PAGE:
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CONTENTS OF VOL. I.
NEW YORK, APRIL, 1877.
The Gospel of Marah.
A SERMON By Theodor Christlieb, D.D., Ph.D. PROFESSOR OF THEOLOGY AND PHIL OSOPHY, AND PREACHER TO THE UNIVERSITY OF BONN, GERMANY.
(Translated from the manuscript by A. C. WEDEKIND, D.D.) [This sermon was preached extempore, in German, before the Evangelical Alli. ance, in Dr. Crosby's Church, New York. It made a profound impression. Now, after repeated solicitation, Dr. Christlieb has consented to write out, from his notes, the sermon in full. The manuscript has just been received in New York. The Doctor, in a letter to a friend in this city, says he spent his last Christmas holidays in iis preparation, and he prays God's blessing to go with its publication.— Purs. ]
Exodus xv.: 22-26, especially the last clause of 26th verse—“I am the Lord, the
healer,'* HERE, beneath the very shadows of Sinai, we have the gospel already in the Old Covenant, as truly comforting and supporting as anywhere in all the Bible. Well could the Lord in after ages say, “When Israel was a child I loved him; I led them with bands of love."—Hosea xi: 1-4. For here, at the very threshold of the wilderness, He meets them with the gracious assurance, I am thy healer.
How grandly was this gospel promise verified ! At every step they took in their onward journey, the divine helps multiplied. The triumphant song over their miraculous deliverance at the Red Sea had scarcely died away, and their first sad experience of life in the wilderness had hardly been realized, when the Lord heals the bitter waters of Marah. Thence He leads them to the palm grove and refreshing fountains of Elim; thence on to Sin," where the people asked, and God brought quails, and satisfied them with the bread of heaven." With unseen hands He had stretched “the bands of love" throughout the wilderness, along which He guides them in
“The fiery, cloudy pillar; " seeking to heal them of their youthful arrogance and stubbornness. And in order that they might clearly perceive that Hiz mercies and His judgments alike aimed at the healing n! -heir spiritual maladies, He gives them, at the very outset of Eneir pilgrimage, if they would but obey His voice, the abiding, comforting assurance, “ I am the Lord, thy healer." As if He would say: My child, in this wearisomé journey thou wilt often be ioot-sore; but I am thy healer. Often thou wilt suffer from hunger and thirst; the sun will smite thee by day, and the moon by night; but I am thy healer. Enemies, mighty and many, will assail to wound and to bruise thee; but I am thy healer, thy hope, thy help.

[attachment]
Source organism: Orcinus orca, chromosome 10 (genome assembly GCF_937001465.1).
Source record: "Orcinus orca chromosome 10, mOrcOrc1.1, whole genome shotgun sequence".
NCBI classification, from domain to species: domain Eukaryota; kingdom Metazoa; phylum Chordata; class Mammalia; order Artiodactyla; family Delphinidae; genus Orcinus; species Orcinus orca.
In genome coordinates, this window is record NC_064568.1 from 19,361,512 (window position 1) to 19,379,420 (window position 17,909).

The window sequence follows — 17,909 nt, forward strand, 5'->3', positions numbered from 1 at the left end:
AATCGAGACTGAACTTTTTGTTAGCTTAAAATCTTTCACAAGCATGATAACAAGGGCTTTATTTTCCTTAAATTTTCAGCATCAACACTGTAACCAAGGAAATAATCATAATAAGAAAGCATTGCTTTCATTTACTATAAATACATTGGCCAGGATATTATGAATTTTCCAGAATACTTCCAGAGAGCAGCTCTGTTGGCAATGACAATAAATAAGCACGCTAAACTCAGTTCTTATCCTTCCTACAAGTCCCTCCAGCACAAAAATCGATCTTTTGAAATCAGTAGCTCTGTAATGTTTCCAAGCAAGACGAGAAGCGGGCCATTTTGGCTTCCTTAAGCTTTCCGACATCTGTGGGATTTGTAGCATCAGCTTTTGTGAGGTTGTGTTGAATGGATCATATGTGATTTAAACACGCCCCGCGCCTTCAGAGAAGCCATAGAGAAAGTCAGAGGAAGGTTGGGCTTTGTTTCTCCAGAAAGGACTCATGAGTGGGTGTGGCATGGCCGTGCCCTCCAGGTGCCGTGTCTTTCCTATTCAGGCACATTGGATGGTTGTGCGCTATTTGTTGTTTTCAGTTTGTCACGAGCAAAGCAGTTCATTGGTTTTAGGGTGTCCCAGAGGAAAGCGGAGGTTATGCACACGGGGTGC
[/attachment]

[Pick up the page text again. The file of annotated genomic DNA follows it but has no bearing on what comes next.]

*The English version reads: “I am the Lord that healeth thee.” Luther's version, which DR. CHRISTLIEB follows, reads, “ Ich bin der Herr dein Arzt"-I am the Lord, thy physician. To retain the beautiful unity of this most excellent sermon, the translator has adopted the substantive instead of the verbal form of St. James' version, which is also in consonance with the Hebrew text. The terms “healer," “ helser," and “physician are used as synonyms, – Transi.
How well, beloved, was this wilderness adapted to train, as in a school, a young, arrogant nation into obedience to God, and trust in His word. Here, without the intervention of second causes, they were absolutely thrown upon God's mercy, and had to derive, each morning, their daily subsistence from the dew of His love.
Is it otherwise with us, beloved ? Do not we realize the same gracious interpositions of the Almighty? Has not the same unseen hand stretched “the bands of love ” along our paths ? At the very entrance of our life-pilgrimage, does He not meet us with His grace, in holy baptism, and say : “ I am the Lord, thy healer ?" In all the loving as well as chastening dispensations of His providence, does He not aim to heal the maladies of our hearts ? O, that we might never forget, whenever we come to our Marahs, and taste their bitter waters, this consoling truth, that He is our healer !
But is this truth, that we are really being healed, manifested in our lives? Do we, in our needs, hasten at once to this healing Lord? Are His disciplines of "goodness and severity restoring us to spiritual health? Alas! Alas! Look out upon the present Israel in the wilderness-Christendom ; how sick, how very sick, the whole yet appears. How many have hewed them out numerous cisterns in the wilderness, who, nevertheless, with Israel of old, still cry, “ What shall we drink?” They quaff one cup of pleasure after another, and perceive not the poison in the chalice. Their thirst is only aggravated; their condition becomes increasingly more hopeless and helpless; whilst-strange delusion !—they regard themselves as perfectly sound. Surveying our times and the world at large—Christendom and heathendom, church and state, home and family, ourselves and others—one may well exclaim with Isaiah : whole head is sick, and the whole heart faint.”
Listen, then, ye ailing, though pretending hale ones; ye pilgrims in the wilderness, whether your sojourn in it has only been three days or forty years; and ye, too, my countrymen, who have tasted something of the bitterness of exile in the land of strangers, listen to-day to the gospel of Marah: "I am